Here's the Port Fairy pelagic trip report from last Sunday. Note Mike Carter is
trying to organise a follow-up trip for Thursday or Friday in the hope of
re-locating the Atlantic Petrel (if interested contact him directly on 03 9787
7136) Contrary to earlier reports I'm still in the country :)
BA-VIC Victorian Pelagic off PORT FAIRY (PF), VIC, 6 February 2005
OBSERVERS: Gail Berry, Rob Berry, Peter Bright, Joan Broadberry, Rohan Clarke
(organiser), Steve Clark, Clive Garland, Tania Ireton, Brian Johnston, Grant
Penrhyn, Frank Pierce, Ray Schultz and Dave Webb.
WEATHER: Mostly overcast in the am, clearing somewhat to high hazy cloud around
midday then sunny in the pm. Generally good visibility although a little dull
in the am. Cool to mild. SE wind of 10-15 knots inshore at first decreasing to
10 knots offshore before further decreasing as we headed back in.
SEA: 2-2.5 m irregular swell in am with 1 m chop meant the ride out was a
little bumpy at times but not particularly uncomfortable. Seas dropped off as
the wind died down such that at times on the return trip the sea was almost
glassy on a 2 m irregular swell.
ACTIVITY: Sailed at 0700 EST. Headed directly to the shelf break with one short
stop on the way. The trip out to the shelf was surprisingly quite and provided
no indication of just how good this trip was to be! We crossed the shelf break
(100 fathoms) at around 0930. We stopped and berleyed with shark liver at
three main locations, first at 38º49.08'S 141º53.24'E, then at 38º51.62'S
141º49.45'E and finally at 38º50.99'S 141º45.33'E before heading back in at
1300. We cruised the shores of Lady Julia Percy Island before docking at around
MAMMALS: Common Dolphins: a pod of 1+5 (6) on the way out and a dispersed pod
of ~10 on the way back in.
1,000's of Australian Fur Seals at LJPI mostly females with large pups. Also
~25 at sea mostly as ones and twos.
BIRDS: An ATLANTIC PETREL was the highlight of the day (and is an early
contender for bird of the year!). When accepted by the Birds Australia Rarities
Committee this will be the first Australian record. A bird in worn plumage, it
dropped into the feeding frenzy just metres behind the boat at the second
berley stop. It remained for over 20 minutes, variously feeding right behind
the boat and looping around the vessel in flight. It eventually disappeared
only to reappear 10 or so minutes later for an encore! Incredibly, after it had
moved off we moved to a third berley spot and nearly an hour later the bird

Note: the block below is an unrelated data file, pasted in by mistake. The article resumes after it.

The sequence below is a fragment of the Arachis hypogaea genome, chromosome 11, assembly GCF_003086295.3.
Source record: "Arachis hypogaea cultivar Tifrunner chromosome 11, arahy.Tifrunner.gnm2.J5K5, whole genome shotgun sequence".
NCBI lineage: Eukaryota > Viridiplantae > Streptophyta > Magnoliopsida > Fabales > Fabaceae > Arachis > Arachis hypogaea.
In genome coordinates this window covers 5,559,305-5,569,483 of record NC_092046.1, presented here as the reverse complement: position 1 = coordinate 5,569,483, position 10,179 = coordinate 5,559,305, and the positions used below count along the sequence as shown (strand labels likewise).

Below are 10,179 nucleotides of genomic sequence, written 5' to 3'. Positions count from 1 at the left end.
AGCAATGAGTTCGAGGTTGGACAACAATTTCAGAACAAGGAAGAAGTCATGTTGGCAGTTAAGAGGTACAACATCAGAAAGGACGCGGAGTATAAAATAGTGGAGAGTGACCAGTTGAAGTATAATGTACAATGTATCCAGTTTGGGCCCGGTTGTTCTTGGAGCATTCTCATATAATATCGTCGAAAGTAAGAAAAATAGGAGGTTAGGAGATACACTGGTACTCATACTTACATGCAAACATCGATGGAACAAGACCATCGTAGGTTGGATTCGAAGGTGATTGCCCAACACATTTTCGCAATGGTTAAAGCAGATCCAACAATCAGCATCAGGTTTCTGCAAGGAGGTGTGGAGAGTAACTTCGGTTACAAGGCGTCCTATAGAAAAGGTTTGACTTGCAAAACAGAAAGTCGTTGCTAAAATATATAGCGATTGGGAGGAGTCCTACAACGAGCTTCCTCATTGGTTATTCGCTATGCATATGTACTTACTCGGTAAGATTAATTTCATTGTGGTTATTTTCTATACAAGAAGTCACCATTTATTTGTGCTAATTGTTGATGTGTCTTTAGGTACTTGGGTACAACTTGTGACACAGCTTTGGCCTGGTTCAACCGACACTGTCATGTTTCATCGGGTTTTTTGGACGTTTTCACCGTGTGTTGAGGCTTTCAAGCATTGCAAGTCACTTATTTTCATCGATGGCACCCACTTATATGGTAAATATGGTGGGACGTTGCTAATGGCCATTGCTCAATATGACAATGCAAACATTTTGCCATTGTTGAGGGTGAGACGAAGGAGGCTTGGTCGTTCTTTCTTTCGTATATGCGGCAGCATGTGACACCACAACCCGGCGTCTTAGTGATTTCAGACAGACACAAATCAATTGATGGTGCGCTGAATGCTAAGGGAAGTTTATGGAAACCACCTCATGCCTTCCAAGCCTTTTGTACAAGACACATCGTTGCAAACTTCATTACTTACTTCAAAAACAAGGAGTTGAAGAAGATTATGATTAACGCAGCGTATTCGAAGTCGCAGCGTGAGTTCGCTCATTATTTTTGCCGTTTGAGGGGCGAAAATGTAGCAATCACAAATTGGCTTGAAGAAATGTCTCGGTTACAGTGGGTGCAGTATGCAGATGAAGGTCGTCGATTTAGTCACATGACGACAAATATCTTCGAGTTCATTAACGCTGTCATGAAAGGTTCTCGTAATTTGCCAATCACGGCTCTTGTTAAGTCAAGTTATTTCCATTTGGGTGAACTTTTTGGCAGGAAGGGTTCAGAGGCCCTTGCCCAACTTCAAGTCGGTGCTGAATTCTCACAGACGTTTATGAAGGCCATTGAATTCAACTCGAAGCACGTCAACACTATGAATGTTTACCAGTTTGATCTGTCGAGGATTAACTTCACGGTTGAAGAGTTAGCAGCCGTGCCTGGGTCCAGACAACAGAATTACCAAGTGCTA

reappeared again for a few more minutes! Several hundred digital photographs
were obtained and some of these have been posted on ABID. Initial confusion as
to the birds identity stemmed largely from the fact that this bird was in such
worn plumage the normally dark brown feathers on the breast, neck and head were
variously white or tipped white, while the remaining areas were rather bleached
pale brown. Once on land, a check of a few more texts leaves the identification
beyond doubt. This worn state is apparently common in the species.
The other highlight was the second LITTLE SHEARWATER ever for a Port Fairy trip
which came in briefly behind the boat at the second berley point. Persistent
White-headed Petrels and White-chinned Petrels that remained with the vessel at
every berley stop also added to what was a great day. 28 species of seabird
beyond the river mouth indicated excellent diversity. Two additional species
(both jaegers) remained unconfirmed
Little Penguin: 8 offshore on the return leg, 2 on LJPI and 1 beside LJPI
Great-winged Petrel: 80 (35). mostly nominate race, a couple appeared pale
enough for gouldi.
ATLANTIC PETREL 1. A first for Australia. Photos should appear at the following
web site some time today http://www.aviceda.org/abid/newimages.php
White-headed Petrel: 7 (3) but one to two birds with us for most of the time we
were beyond the shelf.
White-chinned Petrel: 4 (2 at every berley stop).
Fairy Prion: 3 (2).
Giant Petrel spp: 1 inshore in am.
Northern Giant Petrel: 1 imm at second berley stop.
LITTLE SHEARWATER: 1 pelagic at second berley stop. It was dark faced and thus
probably of the Sub-Antarctic race elegans. Second record for a Port Fairy trip.
Short-tailed Shearwater: 4500 (10). 4000 inshore, 300 offshore pelagic, 200
Sooty Shearwater: 12 (2) all pelagic.
Fluttering Shearwater: 5 (2) all inshore.
Hutton's Shearwater: 2 inshore in pm.
Flesh-footed Shearwater: 20 (10) mostly pelagic though 10 followed us in over
Wandering Albatross: at least 9 individuals on plumage (at least 2 exulens and
4 gibsoni amongst them) all pelagic. Up to three on the water together at times.
Black-browed Albatross: nom. race 13 (5) all imms or sub-adults: impavida, 7
(4) 3 adults 4, sub-adults.
Shy Albatross cauta: 40 (12). 4 offshore remainder pelagic.
Yellow-nosed Albatross: 35 (12). 1 imm 2 adult offshore, remainder all adults
Buller's Albatross: 2 adults pelagic.
Wilson's Storm-Petrel: 1 at shelf break.
White-faced Storm-Petrel: 80 (25) 10 offshore, remainder pelagic.
Grey-backed Storm-petrel: 3 (2) pelagic.
Australasian Gannet: 160 (25) mostly offshore but 2 (inc one juv) pelagic.
Black-faced Cormorant: 7 on LJPI.
Pomarine Jaeger: 2 inshore in pm.
[Arctic Jaeger: 1 probable at a distance inshore]
[Long-tailed Jaeger: 1 probable pelagic which flew over just after the Atlantic
petrel arrived. Many including myself couldn't look away from the petrel!]
Jaeger spp: 3 inshore but very distant in pm.
Kelp Gull: 28+ on LJPI.
Silver Gull: 44 on LJPI and 30 inshore.
Pacific Gull; 1 imm inshore.
Crested Tern: 80 (25) mostly inshore.
Dr Rohan Clarke
Threatened Mallee Bird Project
La Trobe University
Ph: 03 9479 1672 Mobile 0408 947001
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